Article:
this concept has effected my entire life through being a missionary, going to college and being married.

instead of looking for ways to be happy, i seek out situations that will hurt me. i long for experiences that break my heart. i thrive when anger and rage consume my actual being. i am so beyond comfortable in my negative emotions. i am beyond uncomfortable when i’m happy, excited or even peaceful. when life is calm, i look for ways to cause chaos.

when my husband, the happiest human you will ever meet in your entire life, is sitting on the couch in his own happy world, not saying anything because there is basketball on tv, i BEG him to tell me what’s wrong. it never dawned on me until now that when he says “nothing”, he really means it.

i thought in order to be our true selves, we had to feel all of our feelings including the bad ones, but how could i have forgotten to also feel the good ones?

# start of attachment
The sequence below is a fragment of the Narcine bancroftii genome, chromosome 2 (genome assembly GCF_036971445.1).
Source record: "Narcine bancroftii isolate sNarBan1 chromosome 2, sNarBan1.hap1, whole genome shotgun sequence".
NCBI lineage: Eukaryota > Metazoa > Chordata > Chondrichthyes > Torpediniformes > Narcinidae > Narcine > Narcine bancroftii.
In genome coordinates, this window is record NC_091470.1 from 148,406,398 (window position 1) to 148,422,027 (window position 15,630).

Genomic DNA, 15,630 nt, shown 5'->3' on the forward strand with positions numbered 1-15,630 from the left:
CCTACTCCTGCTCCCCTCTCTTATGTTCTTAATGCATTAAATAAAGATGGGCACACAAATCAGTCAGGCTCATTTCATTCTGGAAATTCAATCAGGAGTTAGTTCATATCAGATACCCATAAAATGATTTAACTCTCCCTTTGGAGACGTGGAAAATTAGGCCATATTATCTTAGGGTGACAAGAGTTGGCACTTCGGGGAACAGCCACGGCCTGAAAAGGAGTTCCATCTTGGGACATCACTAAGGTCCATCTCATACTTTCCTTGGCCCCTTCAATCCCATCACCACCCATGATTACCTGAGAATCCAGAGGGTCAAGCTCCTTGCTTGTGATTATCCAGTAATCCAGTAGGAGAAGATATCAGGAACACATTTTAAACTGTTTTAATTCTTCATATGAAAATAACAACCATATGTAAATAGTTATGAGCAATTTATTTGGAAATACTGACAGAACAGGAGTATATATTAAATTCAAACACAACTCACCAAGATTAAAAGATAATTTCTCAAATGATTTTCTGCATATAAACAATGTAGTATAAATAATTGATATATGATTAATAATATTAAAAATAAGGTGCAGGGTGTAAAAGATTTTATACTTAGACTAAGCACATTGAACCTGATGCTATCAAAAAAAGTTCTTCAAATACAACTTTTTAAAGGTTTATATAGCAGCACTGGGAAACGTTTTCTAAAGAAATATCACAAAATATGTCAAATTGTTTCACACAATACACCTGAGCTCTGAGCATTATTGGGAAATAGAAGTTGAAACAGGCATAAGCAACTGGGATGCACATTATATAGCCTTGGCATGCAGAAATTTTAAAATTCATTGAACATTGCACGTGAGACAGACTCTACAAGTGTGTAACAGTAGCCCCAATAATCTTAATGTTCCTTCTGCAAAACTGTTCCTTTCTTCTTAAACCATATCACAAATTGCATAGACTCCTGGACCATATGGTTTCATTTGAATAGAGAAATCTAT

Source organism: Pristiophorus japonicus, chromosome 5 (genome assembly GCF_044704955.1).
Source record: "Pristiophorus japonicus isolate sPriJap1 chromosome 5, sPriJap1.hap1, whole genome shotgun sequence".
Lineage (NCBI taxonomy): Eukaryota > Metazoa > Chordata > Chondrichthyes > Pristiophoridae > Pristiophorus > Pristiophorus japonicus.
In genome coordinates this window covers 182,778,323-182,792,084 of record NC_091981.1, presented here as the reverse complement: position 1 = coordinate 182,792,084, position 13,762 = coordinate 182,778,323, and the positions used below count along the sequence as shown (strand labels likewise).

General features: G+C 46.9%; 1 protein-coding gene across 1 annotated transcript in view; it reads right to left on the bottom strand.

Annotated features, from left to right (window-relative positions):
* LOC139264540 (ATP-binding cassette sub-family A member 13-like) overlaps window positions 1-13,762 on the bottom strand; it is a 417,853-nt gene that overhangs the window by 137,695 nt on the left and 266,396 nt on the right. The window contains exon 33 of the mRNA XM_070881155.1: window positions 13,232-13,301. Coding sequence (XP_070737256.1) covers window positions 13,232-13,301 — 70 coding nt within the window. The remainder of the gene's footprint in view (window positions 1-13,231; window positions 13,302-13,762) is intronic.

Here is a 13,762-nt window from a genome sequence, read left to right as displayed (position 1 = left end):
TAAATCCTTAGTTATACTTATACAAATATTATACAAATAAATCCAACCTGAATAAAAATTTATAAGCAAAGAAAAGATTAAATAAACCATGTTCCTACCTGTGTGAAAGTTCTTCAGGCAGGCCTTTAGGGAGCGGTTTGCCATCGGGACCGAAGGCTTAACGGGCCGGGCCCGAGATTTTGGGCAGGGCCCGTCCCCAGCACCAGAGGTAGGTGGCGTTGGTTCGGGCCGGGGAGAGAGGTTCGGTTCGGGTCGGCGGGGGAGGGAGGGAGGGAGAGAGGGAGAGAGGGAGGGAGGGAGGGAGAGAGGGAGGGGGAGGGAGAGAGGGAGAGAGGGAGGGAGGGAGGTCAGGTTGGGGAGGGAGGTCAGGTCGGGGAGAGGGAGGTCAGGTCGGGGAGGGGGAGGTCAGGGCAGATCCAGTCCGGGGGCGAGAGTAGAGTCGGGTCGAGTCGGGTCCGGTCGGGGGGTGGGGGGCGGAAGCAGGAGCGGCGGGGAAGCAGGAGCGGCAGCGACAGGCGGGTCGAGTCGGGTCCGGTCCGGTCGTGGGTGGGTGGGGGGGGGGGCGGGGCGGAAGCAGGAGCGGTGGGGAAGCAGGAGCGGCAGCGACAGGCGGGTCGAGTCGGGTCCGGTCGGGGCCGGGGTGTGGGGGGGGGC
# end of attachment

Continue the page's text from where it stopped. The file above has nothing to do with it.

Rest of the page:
sometimes it can be hard to believe in yourself when failure seems to be in everything you do. it’s tricky to be positive when life is consistently negative. it seems selfish to enjoy our accomplishments when someone else is suffering. we feel guilty smiling when more than half the world is in poverty. but, you are human. you have feelings. you can be sad, angry, hopeful, happy, exhausted, and so much more. your feelings are worth it. feel them. don’t let them consume you, but feel them.